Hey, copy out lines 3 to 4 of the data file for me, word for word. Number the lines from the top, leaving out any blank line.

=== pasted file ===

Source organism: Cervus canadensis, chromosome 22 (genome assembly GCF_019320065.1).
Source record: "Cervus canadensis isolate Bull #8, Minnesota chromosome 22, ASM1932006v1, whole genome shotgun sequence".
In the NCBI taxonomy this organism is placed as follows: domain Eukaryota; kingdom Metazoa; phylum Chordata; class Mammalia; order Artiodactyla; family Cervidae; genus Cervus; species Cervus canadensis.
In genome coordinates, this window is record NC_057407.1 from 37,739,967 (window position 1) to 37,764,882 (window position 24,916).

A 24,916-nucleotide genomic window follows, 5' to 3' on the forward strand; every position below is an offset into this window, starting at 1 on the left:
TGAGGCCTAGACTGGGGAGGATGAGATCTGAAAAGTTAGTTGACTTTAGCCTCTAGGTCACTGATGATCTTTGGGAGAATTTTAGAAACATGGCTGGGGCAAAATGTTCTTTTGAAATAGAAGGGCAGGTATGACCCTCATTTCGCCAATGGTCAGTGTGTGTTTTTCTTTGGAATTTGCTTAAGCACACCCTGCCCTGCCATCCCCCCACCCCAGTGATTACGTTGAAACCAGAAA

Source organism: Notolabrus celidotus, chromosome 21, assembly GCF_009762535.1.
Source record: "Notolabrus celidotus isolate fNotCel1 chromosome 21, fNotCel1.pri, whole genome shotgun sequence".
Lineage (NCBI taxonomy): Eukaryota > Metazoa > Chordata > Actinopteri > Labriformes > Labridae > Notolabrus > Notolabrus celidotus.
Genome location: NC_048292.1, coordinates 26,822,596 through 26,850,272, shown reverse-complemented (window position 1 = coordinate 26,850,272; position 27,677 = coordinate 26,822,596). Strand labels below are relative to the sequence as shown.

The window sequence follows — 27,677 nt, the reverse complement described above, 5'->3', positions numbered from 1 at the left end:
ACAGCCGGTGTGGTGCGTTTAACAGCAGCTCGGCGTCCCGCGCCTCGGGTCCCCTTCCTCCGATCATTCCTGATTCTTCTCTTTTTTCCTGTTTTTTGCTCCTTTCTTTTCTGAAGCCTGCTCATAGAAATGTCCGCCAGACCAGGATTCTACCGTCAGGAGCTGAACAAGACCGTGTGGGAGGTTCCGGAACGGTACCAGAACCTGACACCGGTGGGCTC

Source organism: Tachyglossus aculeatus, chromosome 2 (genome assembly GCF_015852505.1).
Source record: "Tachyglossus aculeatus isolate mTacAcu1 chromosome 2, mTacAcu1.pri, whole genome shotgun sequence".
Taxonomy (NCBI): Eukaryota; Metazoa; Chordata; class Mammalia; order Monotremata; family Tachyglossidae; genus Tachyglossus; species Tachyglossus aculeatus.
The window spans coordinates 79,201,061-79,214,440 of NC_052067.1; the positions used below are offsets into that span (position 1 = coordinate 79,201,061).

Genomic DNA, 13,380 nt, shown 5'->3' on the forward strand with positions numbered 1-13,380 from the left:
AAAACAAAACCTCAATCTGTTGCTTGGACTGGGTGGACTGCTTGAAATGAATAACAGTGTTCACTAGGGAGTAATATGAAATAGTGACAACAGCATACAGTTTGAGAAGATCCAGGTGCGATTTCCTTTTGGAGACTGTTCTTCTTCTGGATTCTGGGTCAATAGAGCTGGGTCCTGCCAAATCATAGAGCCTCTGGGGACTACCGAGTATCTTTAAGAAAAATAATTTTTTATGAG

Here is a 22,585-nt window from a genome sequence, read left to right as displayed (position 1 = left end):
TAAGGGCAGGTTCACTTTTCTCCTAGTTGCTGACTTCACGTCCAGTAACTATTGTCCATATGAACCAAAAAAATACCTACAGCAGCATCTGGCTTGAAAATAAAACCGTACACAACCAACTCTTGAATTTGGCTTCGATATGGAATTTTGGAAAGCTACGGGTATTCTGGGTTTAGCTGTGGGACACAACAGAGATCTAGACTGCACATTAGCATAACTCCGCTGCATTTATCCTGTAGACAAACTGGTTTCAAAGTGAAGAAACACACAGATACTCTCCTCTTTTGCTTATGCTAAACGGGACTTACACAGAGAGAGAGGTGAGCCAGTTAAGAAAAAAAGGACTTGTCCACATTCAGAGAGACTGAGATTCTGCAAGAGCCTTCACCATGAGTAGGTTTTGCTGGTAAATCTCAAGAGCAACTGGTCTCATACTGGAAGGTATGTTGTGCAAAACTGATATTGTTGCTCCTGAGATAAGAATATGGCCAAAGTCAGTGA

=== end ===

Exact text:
In the NCBI taxonomy this organism is placed as follows: domain Eukaryota; kingdom Metazoa; phylum Chordata; class Mammalia; order Artiodactyla; family Cervidae; genus Cervus; species Cervus canadensis.
In genome coordinates, this window is record NC_057407.1 from 37,739,967 (window position 1) to 37,764,882 (window position 24,916).